Epimedium pinnatum
Common Name: bishop's hat
Type: Herbaceous perennial
Family: Berberidaceae
Native Range: Northern Iran
Zone: 5 to 8
Height: 0.50 to 1.00 feet
Spread: 0.50 to 1.00 feet
Bloom Time: April to May
Bloom Description: Yellow with red spurs
Sun: Part shade to full shade
Water: Dry to medium
Maintenance: Low
Suggested Use: Ground Cover, Naturalize
Flower: Showy
Tolerate: Rabbit, Deer, Drought, Heavy Shade, Erosion, Dry Soil, Shallow-Rocky Soil

Culture

Easily grown in average, acidic, dry to medium moisture, well-drained soils in part shade to full shade. Prefers loose, organically rich loams with consistent moisture in part shade (sun-dappled or morning sun). Foliage will usually burn in full afternoon sun. Tolerates full shade. Also tolerates drought and dry shade (rhizomes hold moisture) once established. Intolerant of alkaline soils. Clumps spread somewhat slowly by creeping rhizomes, but will form attractive colonies over time. Foliage is evergreen in warm winter climates, but foliage may drop to the ground in cold St. Louis winters. Regardless of winter performance, it is still best to cut back any remaining old foliage in late winter prior to the emergence of the new growth. Propagate by division in early spring or fall.

Noteworthy Characteristics

Epimedium pinnatum is a rhizomatous, clump-forming, evergreen perennial that grows to 8-12" tall. It is native to woodland areas of the Caucasus (subsp. pinnatum from regions near the Caspian Sea and subsp. colchicum from regions near the Black Sea). Showy flowers (to 3/4" wide) feature bright yellow petal-like inner sepals, red spurs, and minute brownish petals. Flowers bloom in spring (April-May) in terminal racemes (12-30 flowers) atop leafless flowering stems (plant leaves are all basal) rising to 12" tall. Basal leaves are biternate (9 leaflets) or pinnate (5 or 11 leaflets). Dark green leaflets (to 3" long) with red or white surface hair (maturing to hairless) have acute tips, cornate bases and serrate margins. E. pinnatum subsp. colchicum is a very popular landscape plant, and primarily differs from subsp. pinnatum by having showier flowers on larger plants (12-16" tall).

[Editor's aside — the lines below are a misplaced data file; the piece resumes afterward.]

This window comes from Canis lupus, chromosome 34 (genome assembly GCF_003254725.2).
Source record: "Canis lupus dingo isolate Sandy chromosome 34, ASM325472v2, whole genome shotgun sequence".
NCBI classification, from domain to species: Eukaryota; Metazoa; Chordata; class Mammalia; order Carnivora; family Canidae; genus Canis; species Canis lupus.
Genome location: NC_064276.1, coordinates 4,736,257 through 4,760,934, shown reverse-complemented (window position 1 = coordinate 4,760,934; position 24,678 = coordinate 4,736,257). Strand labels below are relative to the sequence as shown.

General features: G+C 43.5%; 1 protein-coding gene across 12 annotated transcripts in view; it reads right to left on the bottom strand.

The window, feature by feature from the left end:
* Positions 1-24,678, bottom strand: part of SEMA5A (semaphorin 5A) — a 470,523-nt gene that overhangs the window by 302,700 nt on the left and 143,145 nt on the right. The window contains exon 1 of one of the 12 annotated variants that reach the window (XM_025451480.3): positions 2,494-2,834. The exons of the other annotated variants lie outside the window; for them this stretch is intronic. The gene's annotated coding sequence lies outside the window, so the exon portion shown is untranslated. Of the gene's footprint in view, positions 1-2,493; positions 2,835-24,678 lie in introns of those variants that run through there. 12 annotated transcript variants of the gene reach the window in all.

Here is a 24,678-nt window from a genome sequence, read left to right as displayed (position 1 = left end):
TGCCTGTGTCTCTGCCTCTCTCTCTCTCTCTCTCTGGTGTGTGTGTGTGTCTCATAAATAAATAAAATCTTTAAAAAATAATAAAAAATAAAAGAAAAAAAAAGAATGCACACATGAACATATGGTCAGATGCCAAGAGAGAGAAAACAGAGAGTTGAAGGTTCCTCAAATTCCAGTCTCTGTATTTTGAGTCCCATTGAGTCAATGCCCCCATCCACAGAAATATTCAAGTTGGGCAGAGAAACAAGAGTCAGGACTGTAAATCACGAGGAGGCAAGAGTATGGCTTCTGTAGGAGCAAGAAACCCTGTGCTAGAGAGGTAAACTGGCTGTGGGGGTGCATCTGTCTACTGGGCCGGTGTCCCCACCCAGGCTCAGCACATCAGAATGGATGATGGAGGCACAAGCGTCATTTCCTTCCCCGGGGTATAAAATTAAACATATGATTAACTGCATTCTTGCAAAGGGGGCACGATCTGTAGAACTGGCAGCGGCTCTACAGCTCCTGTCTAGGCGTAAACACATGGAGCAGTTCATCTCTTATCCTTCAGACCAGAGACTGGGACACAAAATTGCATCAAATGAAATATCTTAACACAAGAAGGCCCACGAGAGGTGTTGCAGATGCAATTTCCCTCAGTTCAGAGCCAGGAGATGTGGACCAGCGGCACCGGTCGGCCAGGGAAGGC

Genus name is of unclear origin and meaning but the Greeks used epimedion for a very different plant.

Specific epithet comes from the Latin word pinnatus meaning feathered in probable reference to leaf shape.

Epimediums are commonly called bishop’s hat (four-spurred flowers of some species resemble a clergyman's biretta) or barrenwort (root extract was once believed to prevent female conception).

Problems

No serious insect or disease problems. Mosaic virus (transmitted by aphids) is the main disease problem.

Garden Uses

Ground cover or edger for shady areas. Mass in woodland gardens, wild gardens or naturalized areas. Also effective in partially shaded areas of rock gardens and border fronts. Grows well under trees. Edger for paths and walkways.